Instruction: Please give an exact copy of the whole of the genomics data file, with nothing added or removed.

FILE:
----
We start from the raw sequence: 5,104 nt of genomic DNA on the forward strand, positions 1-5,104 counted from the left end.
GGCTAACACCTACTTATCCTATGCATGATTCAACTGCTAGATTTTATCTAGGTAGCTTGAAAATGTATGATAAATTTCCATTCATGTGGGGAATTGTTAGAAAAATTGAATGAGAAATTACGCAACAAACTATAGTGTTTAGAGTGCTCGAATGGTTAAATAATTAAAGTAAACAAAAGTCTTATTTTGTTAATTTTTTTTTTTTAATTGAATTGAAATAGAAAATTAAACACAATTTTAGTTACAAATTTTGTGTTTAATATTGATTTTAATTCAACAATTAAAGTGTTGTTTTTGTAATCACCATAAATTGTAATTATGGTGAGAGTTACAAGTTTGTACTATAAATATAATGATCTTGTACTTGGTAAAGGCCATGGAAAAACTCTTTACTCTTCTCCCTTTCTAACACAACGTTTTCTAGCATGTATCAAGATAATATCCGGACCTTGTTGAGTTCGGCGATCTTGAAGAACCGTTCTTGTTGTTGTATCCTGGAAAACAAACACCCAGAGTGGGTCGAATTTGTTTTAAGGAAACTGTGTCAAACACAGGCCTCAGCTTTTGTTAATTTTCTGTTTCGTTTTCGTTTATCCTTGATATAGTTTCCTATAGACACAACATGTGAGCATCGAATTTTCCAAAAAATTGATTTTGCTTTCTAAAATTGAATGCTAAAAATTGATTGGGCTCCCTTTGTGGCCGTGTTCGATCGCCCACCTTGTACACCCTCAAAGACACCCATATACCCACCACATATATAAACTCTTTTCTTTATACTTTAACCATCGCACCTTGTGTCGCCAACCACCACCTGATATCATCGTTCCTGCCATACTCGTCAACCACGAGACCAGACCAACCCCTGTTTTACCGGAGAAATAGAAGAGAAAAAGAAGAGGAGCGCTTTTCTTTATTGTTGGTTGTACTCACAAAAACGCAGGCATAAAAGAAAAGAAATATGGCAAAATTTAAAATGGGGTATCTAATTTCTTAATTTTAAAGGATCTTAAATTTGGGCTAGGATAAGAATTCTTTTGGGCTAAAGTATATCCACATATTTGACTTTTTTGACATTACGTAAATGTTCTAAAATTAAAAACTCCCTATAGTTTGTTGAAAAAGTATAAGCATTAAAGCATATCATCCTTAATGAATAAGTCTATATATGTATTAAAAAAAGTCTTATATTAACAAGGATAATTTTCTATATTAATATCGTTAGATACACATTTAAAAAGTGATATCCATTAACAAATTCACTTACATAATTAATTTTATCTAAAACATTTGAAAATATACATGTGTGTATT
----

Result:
We start from the raw sequence: 5,104 nt of genomic DNA on the forward strand, positions 1-5,104 counted from the left end.
GGCTAACACCTACTTATCCTATGCATGATTCAACTGCTAGATTTTATCTAGGTAGCTTGAAAATGTATGATAAATTTCCATTCATGTGGGGAATTGTTAGAAAAATTGAATGAGAAATTACGCAACAAACTATAGTGTTTAGAGTGCTCGAATGGTTAAATAATTAAAGTAAACAAAAGTCTTATTTTGTTAATTTTTTTTTTTTAATTGAATTGAAATAGAAAATTAAACACAATTTTAGTTACAAATTTTGTGTTTAATATTGATTTTAATTCAACAATTAAAGTGTTGTTTTTGTAATCACCATAAATTGTAATTATGGTGAGAGTTACAAGTTTGTACTATAAATATAATGATCTTGTACTTGGTAAAGGCCATGGAAAAACTCTTTACTCTTCTCCCTTTCTAACACAACGTTTTCTAGCATGTATCAAGATAATATCCGGACCTTGTTGAGTTCGGCGATCTTGAAGAACCGTTCTTGTTGTTGTATCCTGGAAAACAAACACCCAGAGTGGGTCGAATTTGTTTTAAGGAAACTGTGTCAAACACAGGCCTCAGCTTTTGTTAATTTTCTGTTTCGTTTTCGTTTATCCTTGATATAGTTTCCTATAGACACAACATGTGAGCATCGAATTTTCCAAAAAATTGATTTTGCTTTCTAAAATTGAATGCTAAAAATTGATTGGGCTCCCTTTGTGGCCGTGTTCGATCGCCCACCTTGTACACCCTCAAAGACACCCATATACCCACCACATATATAAACTCTTTTCTTTATACTTTAACCATCGCACCTTGTGTCGCCAACCACCACCTGATATCATCGTTCCTGCCATACTCGTCAACCACGAGACCAGACCAACCCCTGTTTTACCGGAGAAATAGAAGAGAAAAAGAAGAGGAGCGCTTTTCTTTATTGTTGGTTGTACTCACAAAAACGCAGGCATAAAAGAAAAGAAATATGGCAAAATTTAAAATGGGGTATCTAATTTCTTAATTTTAAAGGATCTTAAATTTGGGCTAGGATAAGAATTCTTTTGGGCTAAAGTATATCCACATATTTGACTTTTTTGACATTACGTAAATGTTCTAAAATTAAAAACTCCCTATAGTTTGTTGAAAAAGTATAAGCATTAAAGCATATCATCCTTAATGAATAAGTCTATATATGTATTAAAAAAAGTCTTATATTAACAAGGATAATTTTCTATATTAATATCGTTAGATACACATTTAAAAAGTGATATCCATTAACAAATTCACTTACATAATTAATTTTATCTAAAACATTTGAAAATATACATGTGTGTATT